Seminaire du Centre de Bioinformatique, Biostatistique, et Biologie Integrative (C3BI) co-organised with Virology Department
Center of Complex Networks Research, Northeastern University and Division of Network Medicine, Harvard University
“Network Medicine: From Cellular Networks to the Human Diseasome”
Tuesday 12 June 2018 14:00
Auditorium Francois Jacob – BIME (26) ,Institut Pasteur, Paris
Contact: email@example.com; firstname.lastname@example.org
Given the functional interdependencies between the molecular components in a human cell, a disease is rarely a consequence of an abnormality in a single gene, but reflects the perturbations of the complex intracellular network. The emerging tools of network medicine offer a platform to explore systematically not only the molecular complexity of a particular disease, leading to the identification of disease modules and pathways, but also the molecular relationships between apparently distinct (patho) phenotypes. Advances in this direction are essential to identify new disease genes, to uncover the biological significance of disease-associated mutations identified by genome-wide association studies and full genome sequencing, and to identify drug targets and biomarkers for complex diseases.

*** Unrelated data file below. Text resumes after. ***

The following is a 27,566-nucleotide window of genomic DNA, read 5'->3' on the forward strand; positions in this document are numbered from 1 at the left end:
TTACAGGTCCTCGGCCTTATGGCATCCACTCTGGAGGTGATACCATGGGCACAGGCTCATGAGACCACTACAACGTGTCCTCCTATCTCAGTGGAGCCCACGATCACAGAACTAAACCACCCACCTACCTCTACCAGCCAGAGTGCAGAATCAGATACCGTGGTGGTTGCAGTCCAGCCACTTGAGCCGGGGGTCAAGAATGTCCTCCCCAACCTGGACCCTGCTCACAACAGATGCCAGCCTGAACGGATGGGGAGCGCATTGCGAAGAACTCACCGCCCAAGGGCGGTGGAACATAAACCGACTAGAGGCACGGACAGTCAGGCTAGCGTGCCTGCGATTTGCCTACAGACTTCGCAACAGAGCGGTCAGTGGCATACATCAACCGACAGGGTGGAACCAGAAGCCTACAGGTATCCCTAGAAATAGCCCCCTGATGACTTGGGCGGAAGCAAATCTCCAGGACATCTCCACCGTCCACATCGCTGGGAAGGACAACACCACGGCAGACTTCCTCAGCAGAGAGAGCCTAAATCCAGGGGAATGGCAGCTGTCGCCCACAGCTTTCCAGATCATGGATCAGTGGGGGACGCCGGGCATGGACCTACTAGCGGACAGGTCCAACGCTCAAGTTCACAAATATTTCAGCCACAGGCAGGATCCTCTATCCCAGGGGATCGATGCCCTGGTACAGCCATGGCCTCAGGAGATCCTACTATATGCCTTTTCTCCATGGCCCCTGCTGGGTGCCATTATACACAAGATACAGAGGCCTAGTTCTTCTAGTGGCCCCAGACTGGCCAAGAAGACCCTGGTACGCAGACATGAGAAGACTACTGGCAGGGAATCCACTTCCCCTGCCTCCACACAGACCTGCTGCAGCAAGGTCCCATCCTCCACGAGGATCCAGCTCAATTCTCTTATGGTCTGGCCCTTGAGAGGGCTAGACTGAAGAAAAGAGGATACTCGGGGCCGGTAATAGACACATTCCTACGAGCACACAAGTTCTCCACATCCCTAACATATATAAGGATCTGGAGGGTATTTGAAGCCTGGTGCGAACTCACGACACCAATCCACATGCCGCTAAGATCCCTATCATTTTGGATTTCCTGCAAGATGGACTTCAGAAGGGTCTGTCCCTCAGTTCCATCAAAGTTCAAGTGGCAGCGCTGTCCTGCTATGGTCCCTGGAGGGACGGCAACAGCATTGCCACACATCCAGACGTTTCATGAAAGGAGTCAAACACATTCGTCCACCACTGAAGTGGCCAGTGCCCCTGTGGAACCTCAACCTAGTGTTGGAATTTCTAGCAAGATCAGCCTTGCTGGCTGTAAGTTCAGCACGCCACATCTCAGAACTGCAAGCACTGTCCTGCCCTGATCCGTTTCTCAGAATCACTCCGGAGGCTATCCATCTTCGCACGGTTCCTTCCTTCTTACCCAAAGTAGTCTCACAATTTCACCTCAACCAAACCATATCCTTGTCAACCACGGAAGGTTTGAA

Albert-László Barabasi is a Romanian-born Hungarian-American physicist, best known for his work in the research of network theory. He is the former Emil T. Hofmann Professor at the University of Notre Dame and current Distinguished Professor and Director of Northeastern University’s Center for Complex Network Research (CCNR) associate member of the Center of Cancer Systems Biology (CCSB) at the Dana–Farber Cancer Institute, Harvard University, and visiting professor at the Center for Network Science at Central European University. He introduced in 1999 the concept of scale-free networks and proposed the Barabási–Albert model to explain their widespread emergence in natural, technological and social systems, from the cellular telephone to the World Wide Web or online communities. He is the Founding President of the Network Science Society, which grew out of and sponsors the flagship NetSci conference held yearly since 2006. (source Wikipedia)